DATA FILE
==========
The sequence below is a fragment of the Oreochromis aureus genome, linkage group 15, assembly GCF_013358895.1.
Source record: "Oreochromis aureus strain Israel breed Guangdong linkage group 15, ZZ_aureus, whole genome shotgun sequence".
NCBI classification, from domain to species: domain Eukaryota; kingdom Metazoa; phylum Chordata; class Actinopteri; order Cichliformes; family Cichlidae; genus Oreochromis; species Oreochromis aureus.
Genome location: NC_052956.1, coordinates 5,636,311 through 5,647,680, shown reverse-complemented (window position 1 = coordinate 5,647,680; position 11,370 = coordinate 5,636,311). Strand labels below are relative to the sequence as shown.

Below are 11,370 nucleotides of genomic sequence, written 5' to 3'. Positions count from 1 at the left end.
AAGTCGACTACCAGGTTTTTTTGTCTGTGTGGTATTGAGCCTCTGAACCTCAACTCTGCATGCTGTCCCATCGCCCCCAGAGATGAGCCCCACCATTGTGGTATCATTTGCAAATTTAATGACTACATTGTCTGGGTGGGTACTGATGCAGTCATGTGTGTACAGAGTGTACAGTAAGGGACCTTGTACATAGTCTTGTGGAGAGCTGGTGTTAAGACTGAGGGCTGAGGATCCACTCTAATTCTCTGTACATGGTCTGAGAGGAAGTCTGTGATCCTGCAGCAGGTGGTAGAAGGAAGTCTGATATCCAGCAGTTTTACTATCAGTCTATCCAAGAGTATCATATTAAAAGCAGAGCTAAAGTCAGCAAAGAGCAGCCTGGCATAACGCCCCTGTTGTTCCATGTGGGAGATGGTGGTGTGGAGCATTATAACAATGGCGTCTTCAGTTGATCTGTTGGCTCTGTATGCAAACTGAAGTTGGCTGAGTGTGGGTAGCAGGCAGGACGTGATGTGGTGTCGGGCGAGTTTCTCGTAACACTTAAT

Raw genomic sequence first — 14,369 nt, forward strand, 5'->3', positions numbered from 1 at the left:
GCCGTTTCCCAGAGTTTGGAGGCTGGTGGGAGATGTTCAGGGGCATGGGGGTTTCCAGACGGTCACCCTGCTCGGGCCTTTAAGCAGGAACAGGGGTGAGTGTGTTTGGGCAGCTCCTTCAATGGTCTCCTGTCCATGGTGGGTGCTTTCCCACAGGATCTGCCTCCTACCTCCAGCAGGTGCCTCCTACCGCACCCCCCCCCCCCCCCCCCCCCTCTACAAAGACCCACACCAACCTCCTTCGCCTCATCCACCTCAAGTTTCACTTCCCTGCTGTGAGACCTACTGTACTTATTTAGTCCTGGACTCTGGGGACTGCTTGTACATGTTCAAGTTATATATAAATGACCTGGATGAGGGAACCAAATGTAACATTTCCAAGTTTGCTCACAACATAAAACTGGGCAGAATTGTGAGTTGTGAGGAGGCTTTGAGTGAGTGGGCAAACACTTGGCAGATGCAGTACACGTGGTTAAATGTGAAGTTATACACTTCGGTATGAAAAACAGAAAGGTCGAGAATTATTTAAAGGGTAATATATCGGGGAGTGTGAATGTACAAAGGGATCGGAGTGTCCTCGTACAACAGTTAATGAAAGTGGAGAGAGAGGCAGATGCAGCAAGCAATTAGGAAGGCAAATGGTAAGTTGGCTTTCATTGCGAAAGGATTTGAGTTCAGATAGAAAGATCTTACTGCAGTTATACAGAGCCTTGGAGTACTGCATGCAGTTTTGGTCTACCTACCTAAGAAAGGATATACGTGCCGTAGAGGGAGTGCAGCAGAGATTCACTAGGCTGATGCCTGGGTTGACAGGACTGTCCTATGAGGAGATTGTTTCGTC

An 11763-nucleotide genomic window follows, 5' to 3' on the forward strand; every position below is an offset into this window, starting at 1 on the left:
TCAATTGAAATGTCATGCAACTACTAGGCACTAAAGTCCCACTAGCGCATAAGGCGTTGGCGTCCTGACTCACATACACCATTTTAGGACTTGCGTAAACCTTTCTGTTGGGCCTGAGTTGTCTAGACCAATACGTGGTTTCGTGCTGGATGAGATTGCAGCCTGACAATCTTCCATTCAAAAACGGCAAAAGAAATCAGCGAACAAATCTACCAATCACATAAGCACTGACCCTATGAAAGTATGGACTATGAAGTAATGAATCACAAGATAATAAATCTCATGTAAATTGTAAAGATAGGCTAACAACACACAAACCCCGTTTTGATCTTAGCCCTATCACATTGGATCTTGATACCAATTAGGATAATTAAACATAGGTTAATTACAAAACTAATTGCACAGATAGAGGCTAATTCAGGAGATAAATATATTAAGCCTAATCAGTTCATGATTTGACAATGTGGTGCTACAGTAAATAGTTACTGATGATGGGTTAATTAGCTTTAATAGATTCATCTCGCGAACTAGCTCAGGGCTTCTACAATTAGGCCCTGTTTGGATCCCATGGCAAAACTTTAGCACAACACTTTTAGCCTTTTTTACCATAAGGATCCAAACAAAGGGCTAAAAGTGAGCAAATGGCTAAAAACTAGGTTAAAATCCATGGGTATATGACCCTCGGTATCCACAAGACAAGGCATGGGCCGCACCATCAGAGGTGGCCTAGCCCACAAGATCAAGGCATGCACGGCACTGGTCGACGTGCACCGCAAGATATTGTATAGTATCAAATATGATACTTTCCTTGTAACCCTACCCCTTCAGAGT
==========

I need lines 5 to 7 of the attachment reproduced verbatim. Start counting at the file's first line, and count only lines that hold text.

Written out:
Below are 11,370 nucleotides of genomic sequence, written 5' to 3'. Positions count from 1 at the left end.
AAGTCGACTACCAGGTTTTTTTGTCTGTGTGGTATTGAGCCTCTGAACCTCAACTCTGCATGCTGTCCCATCGCCCCCAGAGATGAGCCCCACCATTGTGGTATCATTTGCAAATTTAATGACTACATTGTCTGGGTGGGTACTGATGCAGTCATGTGTGTACAGAGTGTACAGTAAGGGACCTTGTACATAGTCTTGTGGAGAGCTGGTGTTAAGACTGAGGGCTGAGGATCCACTCTAATTCTCTGTACATGGTCTGAGAGGAAGTCTGTGATCCTGCAGCAGGTGGTAGAAGGAAGTCTGATATCCAGCAGTTTTACTATCAGTCTATCCAAGAGTATCATATTAAAAGCAGAGCTAAAGTCAGCAAAGAGCAGCCTGGCATAACGCCCCTGTTGTTCCATGTGGGAGATGGTGGTGTGGAGCATTATAACAATGGCGTCTTCAGTTGATCTGTTGGCTCTGTATGCAAACTGAAGTTGGCTGAGTGTGGGTAGCAGGCAGGACGTGATGTGGTGTCGGGCGAGTTTCTCGTAACACTTAAT

Raw genomic sequence first — 14,369 nt, forward strand, 5'->3', positions numbered from 1 at the left: